A Parrot, A Leopard, A Lion Reproduction Tent Stitch
This design was inspired by an early eighteenth century English picture executed in tent stitch: a magnificent example of the art of needle painting by the meticulous employment of silk threads on fine linen. This Arcadian scene illustrates new and exotic creatures, increasingly popular with the upper middle-class English audience, intrigued by the fascinating new discoveries being made by mariners and men of science as the world expanded. The exaggerated shapes suggest that this might have been a piece drawn by a “pattern drawer” whose vocation is described as follows:
Pattern drawers are employed in drawings Patterns for…Embroiderers…They draw Patterns upon Paper, which they sell to Workmen that want them…This requires a fruitful Fancy, to invent new whims to please the changeable follies of the Ladies, for whose use their Work is chiefly intended. It requires no great Taste in Painting, nor the Principles of Drawing: but a wild kind of Imagination, to adorn their Works with a sort of regular confusion… (The London Tradesman, 1747)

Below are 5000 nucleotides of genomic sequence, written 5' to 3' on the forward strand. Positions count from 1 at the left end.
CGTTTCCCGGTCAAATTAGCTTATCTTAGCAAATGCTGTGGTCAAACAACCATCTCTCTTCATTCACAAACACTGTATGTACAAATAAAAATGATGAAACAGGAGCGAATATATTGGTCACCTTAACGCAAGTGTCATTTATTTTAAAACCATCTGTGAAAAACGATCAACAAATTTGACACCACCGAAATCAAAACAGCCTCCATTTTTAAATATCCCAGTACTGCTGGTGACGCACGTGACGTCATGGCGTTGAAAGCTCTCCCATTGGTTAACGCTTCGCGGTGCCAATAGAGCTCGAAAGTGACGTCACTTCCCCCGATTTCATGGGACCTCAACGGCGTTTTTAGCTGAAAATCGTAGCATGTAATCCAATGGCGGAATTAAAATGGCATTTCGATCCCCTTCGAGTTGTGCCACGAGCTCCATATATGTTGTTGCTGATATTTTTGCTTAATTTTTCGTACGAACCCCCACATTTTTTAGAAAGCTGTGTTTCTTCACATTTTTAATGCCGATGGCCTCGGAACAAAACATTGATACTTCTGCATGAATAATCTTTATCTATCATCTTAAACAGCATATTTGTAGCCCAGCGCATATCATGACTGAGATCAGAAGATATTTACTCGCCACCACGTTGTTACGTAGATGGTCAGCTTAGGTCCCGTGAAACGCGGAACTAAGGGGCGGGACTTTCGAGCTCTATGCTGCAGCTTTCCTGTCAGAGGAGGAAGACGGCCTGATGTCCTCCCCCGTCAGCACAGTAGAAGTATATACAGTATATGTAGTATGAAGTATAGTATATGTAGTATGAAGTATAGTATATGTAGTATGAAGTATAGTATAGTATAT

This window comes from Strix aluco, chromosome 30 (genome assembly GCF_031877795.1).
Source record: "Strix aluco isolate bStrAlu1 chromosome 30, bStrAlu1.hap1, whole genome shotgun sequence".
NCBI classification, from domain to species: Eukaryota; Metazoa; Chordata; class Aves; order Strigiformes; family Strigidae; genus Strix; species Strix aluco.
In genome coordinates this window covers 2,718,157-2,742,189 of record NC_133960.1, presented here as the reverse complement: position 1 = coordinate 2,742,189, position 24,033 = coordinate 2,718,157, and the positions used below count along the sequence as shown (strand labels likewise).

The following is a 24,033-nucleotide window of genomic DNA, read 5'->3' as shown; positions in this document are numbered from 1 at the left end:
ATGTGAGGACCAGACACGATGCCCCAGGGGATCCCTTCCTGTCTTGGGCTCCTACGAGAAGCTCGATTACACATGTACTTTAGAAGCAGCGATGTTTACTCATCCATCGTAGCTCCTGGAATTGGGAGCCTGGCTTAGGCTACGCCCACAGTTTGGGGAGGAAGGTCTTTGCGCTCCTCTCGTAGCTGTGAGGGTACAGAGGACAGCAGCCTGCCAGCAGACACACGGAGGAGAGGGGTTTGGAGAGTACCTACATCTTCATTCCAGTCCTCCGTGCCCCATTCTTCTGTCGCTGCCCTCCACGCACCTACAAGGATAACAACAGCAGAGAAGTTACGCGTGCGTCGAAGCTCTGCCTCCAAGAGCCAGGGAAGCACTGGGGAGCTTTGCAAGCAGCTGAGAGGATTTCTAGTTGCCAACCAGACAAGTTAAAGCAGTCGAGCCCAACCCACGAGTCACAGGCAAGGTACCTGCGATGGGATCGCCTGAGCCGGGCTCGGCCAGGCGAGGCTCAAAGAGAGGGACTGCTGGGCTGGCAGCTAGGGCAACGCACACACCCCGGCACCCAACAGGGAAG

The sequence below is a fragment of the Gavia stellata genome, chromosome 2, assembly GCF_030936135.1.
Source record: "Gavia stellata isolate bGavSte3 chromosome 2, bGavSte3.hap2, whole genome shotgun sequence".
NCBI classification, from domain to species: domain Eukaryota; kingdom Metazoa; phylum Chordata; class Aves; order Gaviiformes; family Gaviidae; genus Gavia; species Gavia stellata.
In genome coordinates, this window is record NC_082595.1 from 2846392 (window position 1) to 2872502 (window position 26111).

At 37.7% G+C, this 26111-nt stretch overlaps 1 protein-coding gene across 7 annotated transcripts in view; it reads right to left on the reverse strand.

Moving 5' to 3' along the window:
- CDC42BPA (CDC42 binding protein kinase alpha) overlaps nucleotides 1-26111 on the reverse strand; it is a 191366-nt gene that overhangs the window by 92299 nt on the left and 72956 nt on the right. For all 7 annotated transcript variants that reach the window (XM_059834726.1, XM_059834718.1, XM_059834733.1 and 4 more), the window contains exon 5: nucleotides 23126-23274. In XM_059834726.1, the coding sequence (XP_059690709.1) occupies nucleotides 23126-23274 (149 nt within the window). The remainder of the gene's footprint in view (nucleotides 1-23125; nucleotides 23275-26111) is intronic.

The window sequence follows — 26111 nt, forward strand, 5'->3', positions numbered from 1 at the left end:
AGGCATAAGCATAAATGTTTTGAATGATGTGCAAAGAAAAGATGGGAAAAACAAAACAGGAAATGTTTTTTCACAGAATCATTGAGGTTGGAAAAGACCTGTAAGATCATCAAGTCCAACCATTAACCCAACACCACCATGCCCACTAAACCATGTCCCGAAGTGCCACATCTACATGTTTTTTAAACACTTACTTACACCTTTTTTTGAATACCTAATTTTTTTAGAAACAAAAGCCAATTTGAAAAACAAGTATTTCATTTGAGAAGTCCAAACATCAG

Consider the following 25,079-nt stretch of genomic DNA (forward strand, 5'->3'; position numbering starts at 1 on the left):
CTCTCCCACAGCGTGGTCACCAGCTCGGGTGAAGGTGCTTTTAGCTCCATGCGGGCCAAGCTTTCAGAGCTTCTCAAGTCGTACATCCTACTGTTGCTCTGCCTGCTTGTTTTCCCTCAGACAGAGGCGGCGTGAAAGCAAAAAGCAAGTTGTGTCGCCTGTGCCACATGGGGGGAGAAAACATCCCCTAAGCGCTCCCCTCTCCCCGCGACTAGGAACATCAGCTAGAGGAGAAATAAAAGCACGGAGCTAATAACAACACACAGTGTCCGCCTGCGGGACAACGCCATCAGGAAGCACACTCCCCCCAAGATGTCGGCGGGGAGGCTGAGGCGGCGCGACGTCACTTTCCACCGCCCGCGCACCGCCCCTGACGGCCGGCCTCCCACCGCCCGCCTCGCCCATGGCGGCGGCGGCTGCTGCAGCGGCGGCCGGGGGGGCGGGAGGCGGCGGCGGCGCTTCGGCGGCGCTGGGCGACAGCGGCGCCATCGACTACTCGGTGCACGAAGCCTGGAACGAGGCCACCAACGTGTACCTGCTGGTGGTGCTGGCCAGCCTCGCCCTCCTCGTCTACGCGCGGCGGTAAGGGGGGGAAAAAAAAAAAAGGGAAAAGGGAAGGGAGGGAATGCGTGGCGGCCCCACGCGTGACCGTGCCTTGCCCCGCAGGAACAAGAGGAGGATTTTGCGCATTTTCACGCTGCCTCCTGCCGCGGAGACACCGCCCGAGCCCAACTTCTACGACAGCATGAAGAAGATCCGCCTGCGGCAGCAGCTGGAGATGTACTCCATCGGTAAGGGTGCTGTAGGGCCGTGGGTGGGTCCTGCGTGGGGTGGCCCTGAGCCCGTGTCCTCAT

Pattern drawers used published design books for their inspiration, as well as wild flights of imagination. The women who stitched these patterns invented their own color vocabulary, and that’s where their genius survives.
Stitched over one thread of 35-count linen, this finished piece will measure approximately 8-1/4″ x 8-1/2″. Cross, tent, and backstitch are used to execute the piece over one thread of linen. The instructions include linen cuts required for stitching the piece over two threads of linen as well as one, on thread counts from 25 to 40. The kit, as pictured, is supplied with 35 count linen, sufficient to complete the picture over one thread of linen.
There is a simple error on the chart. Symbol # on the chart is the same as symbol ||, which is DMC color 733.
Kit with Cotton Floss, Kit with Silk Floss, Graph Only